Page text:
skip to content

Darwin Correspondence Project

From C. V. Smith   [1879]1

South West Pacific

Niua-fu or Good Hope Island which I presume to be the same as that Onouafu in “Coral Reefs” is entirely volcanic and has no reef whatever.2 The shores are steep to. There is a salt water lake about 6 miles in circumference connected with the sea by a very narrow stream. The island is about 500 feet high. There are several craters and I was informed that some had very recently been in a state of activity. (June 1872)

Wallis Island is encircled. There are 11 islands, 7 of which are on the outer reef. Its native name is Uea3

Horn Islands comprising Fotuna and Alofa each have a distinct fringing reef. Fotuna is about 2500 feet and Alofa 1200 feet high.4 I can give you no information regarding the depth of water except that there is a deep ship channel between the islands no soundings being obtainable with the hand line. The channel is barely a mile broad.

Mitchell Island to the south of the Ellice Group is a very low atoll with about 10 small islands on the reef.5 We were unable to discover any entrance into the lagoon

Grand Cocal was searched for in vain by HMS Basilisk and as all the local traders deny its existence, I cannot think it exists. It has long been marked doubtful on the Admiralty charts and the description leads me to suppose the island reported to have been St. Augustine6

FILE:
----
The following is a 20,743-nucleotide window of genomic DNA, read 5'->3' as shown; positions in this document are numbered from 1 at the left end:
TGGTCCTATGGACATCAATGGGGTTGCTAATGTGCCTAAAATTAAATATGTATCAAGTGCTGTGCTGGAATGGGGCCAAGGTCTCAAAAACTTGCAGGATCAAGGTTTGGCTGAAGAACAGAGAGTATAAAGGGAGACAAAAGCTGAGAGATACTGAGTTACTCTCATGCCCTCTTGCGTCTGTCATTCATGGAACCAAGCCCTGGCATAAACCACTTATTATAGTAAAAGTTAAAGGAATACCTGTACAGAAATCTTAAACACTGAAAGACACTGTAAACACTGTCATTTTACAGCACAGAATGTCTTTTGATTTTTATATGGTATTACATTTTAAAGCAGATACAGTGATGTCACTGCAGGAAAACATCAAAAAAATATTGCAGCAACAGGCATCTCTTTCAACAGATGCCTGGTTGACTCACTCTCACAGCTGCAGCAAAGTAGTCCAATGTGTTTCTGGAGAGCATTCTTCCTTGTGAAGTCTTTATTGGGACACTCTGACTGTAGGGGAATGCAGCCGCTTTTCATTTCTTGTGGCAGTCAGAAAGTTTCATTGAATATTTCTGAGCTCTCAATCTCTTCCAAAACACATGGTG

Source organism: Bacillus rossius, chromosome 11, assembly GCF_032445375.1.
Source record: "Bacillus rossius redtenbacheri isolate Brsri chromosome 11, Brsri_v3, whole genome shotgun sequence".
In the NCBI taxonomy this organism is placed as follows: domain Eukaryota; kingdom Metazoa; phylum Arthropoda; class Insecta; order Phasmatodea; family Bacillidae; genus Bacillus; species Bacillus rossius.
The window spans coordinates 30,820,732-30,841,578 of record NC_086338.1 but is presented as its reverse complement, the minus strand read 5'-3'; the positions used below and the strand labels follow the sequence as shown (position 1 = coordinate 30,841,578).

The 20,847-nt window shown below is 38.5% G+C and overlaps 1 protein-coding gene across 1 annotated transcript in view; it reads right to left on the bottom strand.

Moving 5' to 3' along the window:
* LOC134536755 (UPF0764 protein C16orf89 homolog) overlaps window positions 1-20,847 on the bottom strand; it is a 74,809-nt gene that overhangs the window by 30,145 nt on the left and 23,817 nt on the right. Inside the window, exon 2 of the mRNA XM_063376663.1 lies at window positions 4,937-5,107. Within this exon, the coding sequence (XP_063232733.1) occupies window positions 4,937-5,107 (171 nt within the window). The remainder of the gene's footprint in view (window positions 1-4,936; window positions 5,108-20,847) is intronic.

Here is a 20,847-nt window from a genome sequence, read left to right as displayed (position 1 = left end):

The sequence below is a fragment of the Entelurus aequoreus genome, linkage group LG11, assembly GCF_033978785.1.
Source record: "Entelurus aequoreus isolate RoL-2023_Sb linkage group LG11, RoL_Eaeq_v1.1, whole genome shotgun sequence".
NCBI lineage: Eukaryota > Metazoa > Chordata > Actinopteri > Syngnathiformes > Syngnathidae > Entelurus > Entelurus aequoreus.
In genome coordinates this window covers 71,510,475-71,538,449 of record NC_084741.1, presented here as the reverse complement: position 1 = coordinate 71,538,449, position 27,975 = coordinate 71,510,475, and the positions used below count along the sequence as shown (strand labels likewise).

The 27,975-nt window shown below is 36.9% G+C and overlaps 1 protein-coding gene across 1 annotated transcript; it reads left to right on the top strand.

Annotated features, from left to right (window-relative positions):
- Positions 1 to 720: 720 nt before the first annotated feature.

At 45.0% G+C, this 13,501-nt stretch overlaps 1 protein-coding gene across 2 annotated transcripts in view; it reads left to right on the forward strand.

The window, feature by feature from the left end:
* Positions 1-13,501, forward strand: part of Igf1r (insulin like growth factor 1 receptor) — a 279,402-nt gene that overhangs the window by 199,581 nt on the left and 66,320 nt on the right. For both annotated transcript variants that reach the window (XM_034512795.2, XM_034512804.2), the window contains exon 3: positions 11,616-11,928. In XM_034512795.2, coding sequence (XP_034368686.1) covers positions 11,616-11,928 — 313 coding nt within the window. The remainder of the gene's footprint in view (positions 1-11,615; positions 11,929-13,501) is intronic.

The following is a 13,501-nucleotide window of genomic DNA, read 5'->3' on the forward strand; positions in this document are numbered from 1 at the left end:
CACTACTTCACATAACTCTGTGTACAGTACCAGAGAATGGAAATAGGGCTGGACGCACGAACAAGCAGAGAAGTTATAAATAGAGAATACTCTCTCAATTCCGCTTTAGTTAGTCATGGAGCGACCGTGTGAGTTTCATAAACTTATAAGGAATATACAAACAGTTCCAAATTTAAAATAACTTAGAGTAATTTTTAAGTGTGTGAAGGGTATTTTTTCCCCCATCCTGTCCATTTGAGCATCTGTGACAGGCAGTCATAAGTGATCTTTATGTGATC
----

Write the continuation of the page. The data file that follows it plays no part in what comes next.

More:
Sapona or Edgecumbe Island (Otooboa of Dillon”) has a barrier reef with a four fathom channel through it which leads into a harbour in the island itself.7 There is also deep but uneven water generally inside the reef

Espiritu Santo and the Banks’ Islands have reefs of the fringing kind as also have all the New Hebrides & Torres Groups.8

Indian Ocean

St. Jean de Nova or Farquhar Islands is an undoubted atoll with 4 large & several smaller islands.9 There is a channel into the lagoon at the N.W. side between the largest island and the Western reef. A coral bank of considerable extent stretches off the southern end of the atoll with 5 fathoms of water on it.

Aldabra is undoubtedly an upheaved atoll. The account in Horsburgh is very misleading as neither the red cliffs nor high forests were to be found.10 It is entirely composed of coral rock with a fine growth of mangroves enclosing an extensive but shallow lagoon. There is a narrow riband of 9 fathoms water running 3 miles into the lagoon from the N.W. corner.

Great Comoro is volcanic and about 8600 feet high.11 There is a little fringing reef on the North & S.E. sides

The above islands were surveyed by H.M.S. Fawn last year on an inch scale so that doubtless charts of them will shortly be published by the Admiralty.12

The East Coast of Africa South of Mombas has a fringing reef and is itself composed of coral rock.13 From Wasin to Punganis however there is a barrier of large coral reefs from 2 to 5 miles off shore with a deep channel inside having sometimes as great a depth as 20 fathoms. An Admiralty chart of Tanga Harbour and its approaches has recently been published by the Admiralty which will give a good general idea of the coast in that district.14

Chas V Smith | Lieut: HMS. Fawn

CD annotations

Verso of last page: tick blue crayon


The year is established by the references to the surveying voyage of HMS Fawn and the publication of the resulting charts; see n. 12, below.
See Coral reefs 2d ed., p. 211; CD had described Onouafu, or Proby Island, as one of the islands of which he could find no distinct account. Niuafo’ou is the most northerly island in the kingdom of Tonga (formerly the Friendly Islands); it is a volcanic-rim island.